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ITIL and ISO 20000 – How to setup the Capacity Management process

When I started exploring ITIL and ISO 20000, what I figured out is that the Capacity Management process is involved in many operational activities, but also in most of the other IT Service Management (ITSM) processes. My further involvement in ITSM proved that fact.

Because it is so important – or better to say, because it influences so many other processes – Capacity Management should be a well-set process, according to both ITIL and ISO 20000. And that’s where the simplicity ends. There is no cookbook to explain how to set the Capacity Management process. This process will depend on your business and related services. But, fortunately, there are many elements in the scope of Capacity Management that are common to all companies, and give you a good chance to setup the process.

Any prerequisites?

Actually – yes, many of them. The reason for this is that activities in the process rely (heavily) on information and corresponding systems. To be more precise, without good preparation, the Capacity Management process can’t be performed. So, let’s see, then, what the prerequisites are.

First of all, you should be aware of your organization’s business, service, and technology components. These are the three sub processes of Capacity Management:

  • Business Capacity Management
  • Service Capacity Management
  • Component Capacity Management

Since we have a whole article devoted to these sub processes, Three faces of Capacity Management, I will not go into more detail here. The point is that each of these sub processes provides inputs you need during the preparation phase. For example, if you have a service and you need to make a Capacity Plan for it – it’s a must for you to understand its functionality (what does this service do?) and the related technology behind it. That will give you input about the components that support this service, and that’s where you can be concreate with numbers (meaning measurable targets). So, here are the elements that you need to consider during the preparation phase:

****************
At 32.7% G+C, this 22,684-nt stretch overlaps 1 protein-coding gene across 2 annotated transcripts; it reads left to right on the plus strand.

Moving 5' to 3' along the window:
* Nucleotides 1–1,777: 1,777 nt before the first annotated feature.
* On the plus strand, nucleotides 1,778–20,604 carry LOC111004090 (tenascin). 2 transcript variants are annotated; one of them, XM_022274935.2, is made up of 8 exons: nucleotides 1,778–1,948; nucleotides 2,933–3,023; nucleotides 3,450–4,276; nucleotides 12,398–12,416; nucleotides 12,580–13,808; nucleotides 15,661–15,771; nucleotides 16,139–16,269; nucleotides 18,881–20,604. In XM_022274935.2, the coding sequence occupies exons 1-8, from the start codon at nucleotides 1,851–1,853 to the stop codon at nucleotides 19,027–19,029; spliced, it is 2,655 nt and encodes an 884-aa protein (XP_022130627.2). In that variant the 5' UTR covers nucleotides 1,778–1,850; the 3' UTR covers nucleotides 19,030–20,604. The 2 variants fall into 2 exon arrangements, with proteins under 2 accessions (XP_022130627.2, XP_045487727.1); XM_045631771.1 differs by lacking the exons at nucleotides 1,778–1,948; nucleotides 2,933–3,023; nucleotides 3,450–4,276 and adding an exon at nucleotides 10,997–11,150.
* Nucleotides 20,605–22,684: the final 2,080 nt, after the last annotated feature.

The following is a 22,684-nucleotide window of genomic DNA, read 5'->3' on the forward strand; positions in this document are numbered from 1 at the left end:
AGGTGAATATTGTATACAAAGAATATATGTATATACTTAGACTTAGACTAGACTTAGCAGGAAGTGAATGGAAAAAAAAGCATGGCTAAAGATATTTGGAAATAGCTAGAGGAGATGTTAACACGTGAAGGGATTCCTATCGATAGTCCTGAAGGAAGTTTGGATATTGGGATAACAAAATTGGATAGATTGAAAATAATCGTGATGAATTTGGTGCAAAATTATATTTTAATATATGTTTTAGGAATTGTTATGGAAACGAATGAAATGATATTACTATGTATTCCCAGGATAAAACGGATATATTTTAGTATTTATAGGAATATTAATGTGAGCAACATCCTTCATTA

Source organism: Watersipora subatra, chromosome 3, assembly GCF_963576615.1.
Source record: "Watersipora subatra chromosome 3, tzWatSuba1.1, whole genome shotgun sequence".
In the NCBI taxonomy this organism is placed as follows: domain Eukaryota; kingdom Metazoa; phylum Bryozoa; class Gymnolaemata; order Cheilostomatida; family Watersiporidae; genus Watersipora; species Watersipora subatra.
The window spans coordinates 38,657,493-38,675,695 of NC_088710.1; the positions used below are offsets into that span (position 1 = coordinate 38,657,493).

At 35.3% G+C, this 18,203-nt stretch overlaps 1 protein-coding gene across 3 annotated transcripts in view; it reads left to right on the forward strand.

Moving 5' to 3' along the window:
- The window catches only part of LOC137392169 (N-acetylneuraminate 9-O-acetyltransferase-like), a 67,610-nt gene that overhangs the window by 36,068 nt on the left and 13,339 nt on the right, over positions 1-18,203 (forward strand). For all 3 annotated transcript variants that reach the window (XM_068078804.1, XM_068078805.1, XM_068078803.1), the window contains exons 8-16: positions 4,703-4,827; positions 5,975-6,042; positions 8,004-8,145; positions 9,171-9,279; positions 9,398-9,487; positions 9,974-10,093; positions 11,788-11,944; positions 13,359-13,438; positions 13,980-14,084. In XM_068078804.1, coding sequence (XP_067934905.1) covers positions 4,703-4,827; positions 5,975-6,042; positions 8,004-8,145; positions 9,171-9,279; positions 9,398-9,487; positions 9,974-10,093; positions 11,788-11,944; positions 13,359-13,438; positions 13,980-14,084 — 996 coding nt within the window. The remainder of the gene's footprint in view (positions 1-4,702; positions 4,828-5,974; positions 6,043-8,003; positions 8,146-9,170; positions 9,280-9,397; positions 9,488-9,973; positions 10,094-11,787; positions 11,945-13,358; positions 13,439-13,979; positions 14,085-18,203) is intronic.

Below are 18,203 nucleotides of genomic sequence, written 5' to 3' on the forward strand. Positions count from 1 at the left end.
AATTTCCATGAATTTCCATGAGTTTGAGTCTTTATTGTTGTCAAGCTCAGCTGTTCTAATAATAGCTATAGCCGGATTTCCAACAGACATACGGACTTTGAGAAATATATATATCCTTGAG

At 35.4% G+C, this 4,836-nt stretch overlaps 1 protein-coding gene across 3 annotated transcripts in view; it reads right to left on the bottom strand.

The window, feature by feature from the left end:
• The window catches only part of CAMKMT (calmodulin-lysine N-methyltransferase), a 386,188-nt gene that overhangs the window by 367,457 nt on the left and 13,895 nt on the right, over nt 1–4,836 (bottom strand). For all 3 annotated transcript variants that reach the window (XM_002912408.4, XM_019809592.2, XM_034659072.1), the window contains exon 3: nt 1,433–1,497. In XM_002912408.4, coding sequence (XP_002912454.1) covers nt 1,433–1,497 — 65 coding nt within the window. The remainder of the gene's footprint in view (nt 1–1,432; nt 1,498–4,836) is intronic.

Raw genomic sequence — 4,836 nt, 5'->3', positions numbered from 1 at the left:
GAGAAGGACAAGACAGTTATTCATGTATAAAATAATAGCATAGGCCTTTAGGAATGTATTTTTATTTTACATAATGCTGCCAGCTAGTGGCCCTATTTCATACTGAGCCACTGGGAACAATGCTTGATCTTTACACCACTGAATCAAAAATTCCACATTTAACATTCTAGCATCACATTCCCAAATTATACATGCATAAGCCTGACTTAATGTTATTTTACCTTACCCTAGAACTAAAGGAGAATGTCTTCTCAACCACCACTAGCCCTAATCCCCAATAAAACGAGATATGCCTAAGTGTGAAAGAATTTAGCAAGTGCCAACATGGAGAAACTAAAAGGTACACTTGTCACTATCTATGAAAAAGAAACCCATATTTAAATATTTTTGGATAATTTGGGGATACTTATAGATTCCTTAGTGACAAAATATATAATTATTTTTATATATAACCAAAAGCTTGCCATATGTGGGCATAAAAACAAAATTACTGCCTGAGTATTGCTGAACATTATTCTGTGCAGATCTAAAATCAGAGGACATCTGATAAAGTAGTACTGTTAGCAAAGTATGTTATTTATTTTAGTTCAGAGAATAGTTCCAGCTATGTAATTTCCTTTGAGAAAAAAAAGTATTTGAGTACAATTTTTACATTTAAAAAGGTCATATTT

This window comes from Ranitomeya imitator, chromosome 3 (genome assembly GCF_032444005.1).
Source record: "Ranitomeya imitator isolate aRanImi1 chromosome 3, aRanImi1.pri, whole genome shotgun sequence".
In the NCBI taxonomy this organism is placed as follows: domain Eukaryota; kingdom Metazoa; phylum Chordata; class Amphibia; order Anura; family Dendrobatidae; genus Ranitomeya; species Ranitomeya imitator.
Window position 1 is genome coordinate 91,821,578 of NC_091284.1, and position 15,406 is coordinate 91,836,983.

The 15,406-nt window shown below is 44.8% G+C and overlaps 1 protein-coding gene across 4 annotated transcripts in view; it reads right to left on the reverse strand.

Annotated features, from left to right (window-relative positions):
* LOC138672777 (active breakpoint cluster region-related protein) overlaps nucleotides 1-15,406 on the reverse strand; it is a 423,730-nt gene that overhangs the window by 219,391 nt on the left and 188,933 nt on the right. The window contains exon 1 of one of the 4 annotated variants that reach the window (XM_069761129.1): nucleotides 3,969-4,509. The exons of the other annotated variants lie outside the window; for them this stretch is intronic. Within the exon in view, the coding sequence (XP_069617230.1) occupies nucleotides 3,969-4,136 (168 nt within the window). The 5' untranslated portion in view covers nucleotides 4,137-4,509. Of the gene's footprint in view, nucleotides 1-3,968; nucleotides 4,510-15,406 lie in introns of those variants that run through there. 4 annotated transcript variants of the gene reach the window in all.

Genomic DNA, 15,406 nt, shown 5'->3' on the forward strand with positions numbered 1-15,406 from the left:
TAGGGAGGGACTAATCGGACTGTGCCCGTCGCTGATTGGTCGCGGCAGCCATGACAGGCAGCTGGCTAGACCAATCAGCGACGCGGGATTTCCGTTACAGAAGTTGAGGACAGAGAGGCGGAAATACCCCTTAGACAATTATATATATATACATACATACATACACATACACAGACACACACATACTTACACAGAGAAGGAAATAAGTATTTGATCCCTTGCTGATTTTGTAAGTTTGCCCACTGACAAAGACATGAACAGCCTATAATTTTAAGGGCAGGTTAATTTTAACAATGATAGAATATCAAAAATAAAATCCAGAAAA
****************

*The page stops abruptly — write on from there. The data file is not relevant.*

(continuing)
• Capacity Management Information System (CMIS) – this is a repository of all your capacity-related information. The CMIS is connected with the Configuration Management System (CMS; you can read the article Knowing your herd – Service Asset and Configuration Management (SACM) to learn more about the CMS) and extends existing information by recording data about a component’s utilization and thresholds, and provides reports.
  • Capacity Plan – this is your formal plan where you will define how to deal with capacity requirements for a certain service, as well as how to overcome capacity issues (e.g., shortages).
  • Roles and responsibilities – as with many other processes, it’s crucial to define the responsibilities of all people included in the process.
  • Related processes – the Capacity Management process is related to almost all other processes within the scope of IT Service Management (ITSM). Here are a few examples: Service Asset and Configuration management (SACM) is responsible to setup and manage the CMS. I mentioned already that Capacity Management has a sub process component capacity – which requires (and relies on) information from the CMS. In Financial Management, you need to know the utilization of your components/services to charge appropriately. Other related processes included Incident Management, Change Management, etc.

The process itself

So, you are done with preparation. Great – that’s a huge job that gives you the foundation where you can start building your process and related activities. As with many other processes – a policy is an excellent beginning.

Policy – This is your guideline throughout the process. In the policy you will define the general parameters of the process. A Capacity Policy could be a stand-alone document or integrated into the process description. A few examples which the policy should define are: